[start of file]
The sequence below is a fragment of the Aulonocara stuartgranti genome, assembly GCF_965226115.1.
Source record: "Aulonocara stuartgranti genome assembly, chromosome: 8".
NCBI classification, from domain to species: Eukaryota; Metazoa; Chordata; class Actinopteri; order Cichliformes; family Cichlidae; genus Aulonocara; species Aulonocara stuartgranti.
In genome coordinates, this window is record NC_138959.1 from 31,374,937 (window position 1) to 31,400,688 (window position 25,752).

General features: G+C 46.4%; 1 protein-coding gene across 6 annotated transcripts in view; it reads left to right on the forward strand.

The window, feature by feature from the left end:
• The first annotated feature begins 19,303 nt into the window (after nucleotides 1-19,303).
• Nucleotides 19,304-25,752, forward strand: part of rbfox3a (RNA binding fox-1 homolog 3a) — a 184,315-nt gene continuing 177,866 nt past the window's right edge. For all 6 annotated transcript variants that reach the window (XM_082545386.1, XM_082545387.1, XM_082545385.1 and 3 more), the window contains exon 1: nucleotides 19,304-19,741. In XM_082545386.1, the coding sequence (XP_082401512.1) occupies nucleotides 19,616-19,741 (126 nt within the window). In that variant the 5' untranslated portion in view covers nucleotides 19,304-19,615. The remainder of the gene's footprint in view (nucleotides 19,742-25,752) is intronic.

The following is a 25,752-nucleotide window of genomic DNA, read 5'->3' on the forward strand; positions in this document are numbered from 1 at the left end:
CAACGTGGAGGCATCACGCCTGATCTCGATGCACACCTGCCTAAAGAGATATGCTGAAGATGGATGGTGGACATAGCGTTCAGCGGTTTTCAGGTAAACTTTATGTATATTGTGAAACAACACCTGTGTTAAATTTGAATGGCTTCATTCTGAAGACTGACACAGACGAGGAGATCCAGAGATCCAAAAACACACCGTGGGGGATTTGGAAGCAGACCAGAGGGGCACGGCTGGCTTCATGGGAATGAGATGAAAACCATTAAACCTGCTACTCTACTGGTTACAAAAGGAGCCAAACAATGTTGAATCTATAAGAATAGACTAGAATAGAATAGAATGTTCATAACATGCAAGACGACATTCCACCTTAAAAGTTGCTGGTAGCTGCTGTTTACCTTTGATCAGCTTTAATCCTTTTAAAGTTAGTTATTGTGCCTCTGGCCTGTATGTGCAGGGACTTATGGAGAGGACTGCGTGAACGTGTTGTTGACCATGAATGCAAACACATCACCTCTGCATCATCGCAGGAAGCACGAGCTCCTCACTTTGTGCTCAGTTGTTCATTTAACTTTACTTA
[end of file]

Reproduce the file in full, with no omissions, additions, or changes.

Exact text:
The sequence below is a fragment of the Aulonocara stuartgranti genome, assembly GCF_965226115.1.
Source record: "Aulonocara stuartgranti genome assembly, chromosome: 8".
NCBI classification, from domain to species: Eukaryota; Metazoa; Chordata; class Actinopteri; order Cichliformes; family Cichlidae; genus Aulonocara; species Aulonocara stuartgranti.
In genome coordinates, this window is record NC_138959.1 from 31,374,937 (window position 1) to 31,400,688 (window position 25,752).

General features: G+C 46.4%; 1 protein-coding gene across 6 annotated transcripts in view; it reads left to right on the forward strand.

The window, feature by feature from the left end:
• The first annotated feature begins 19,303 nt into the window (after nucleotides 1-19,303).
• Nucleotides 19,304-25,752, forward strand: part of rbfox3a (RNA binding fox-1 homolog 3a) — a 184,315-nt gene continuing 177,866 nt past the window's right edge. For all 6 annotated transcript variants that reach the window (XM_082545386.1, XM_082545387.1, XM_082545385.1 and 3 more), the window contains exon 1: nucleotides 19,304-19,741. In XM_082545386.1, the coding sequence (XP_082401512.1) occupies nucleotides 19,616-19,741 (126 nt within the window). In that variant the 5' untranslated portion in view covers nucleotides 19,304-19,615. The remainder of the gene's footprint in view (nucleotides 19,742-25,752) is intronic.

The following is a 25,752-nucleotide window of genomic DNA, read 5'->3' on the forward strand; positions in this document are numbered from 1 at the left end:
CAACGTGGAGGCATCACGCCTGATCTCGATGCACACCTGCCTAAAGAGATATGCTGAAGATGGATGGTGGACATAGCGTTCAGCGGTTTTCAGGTAAACTTTATGTATATTGTGAAACAACACCTGTGTTAAATTTGAATGGCTTCATTCTGAAGACTGACACAGACGAGGAGATCCAGAGATCCAAAAACACACCGTGGGGGATTTGGAAGCAGACCAGAGGGGCACGGCTGGCTTCATGGGAATGAGATGAAAACCATTAAACCTGCTACTCTACTGGTTACAAAAGGAGCCAAACAATGTTGAATCTATAAGAATAGACTAGAATAGAATAGAATGTTCATAACATGCAAGACGACATTCCACCTTAAAAGTTGCTGGTAGCTGCTGTTTACCTTTGATCAGCTTTAATCCTTTTAAAGTTAGTTATTGTGCCTCTGGCCTGTATGTGCAGGGACTTATGGAGAGGACTGCGTGAACGTGTTGTTGACCATGAATGCAAACACATCACCTCTGCATCATCGCAGGAAGCACGAGCTCCTCACTTTGTGCTCAGTTGTTCATTTAACTTTACTTA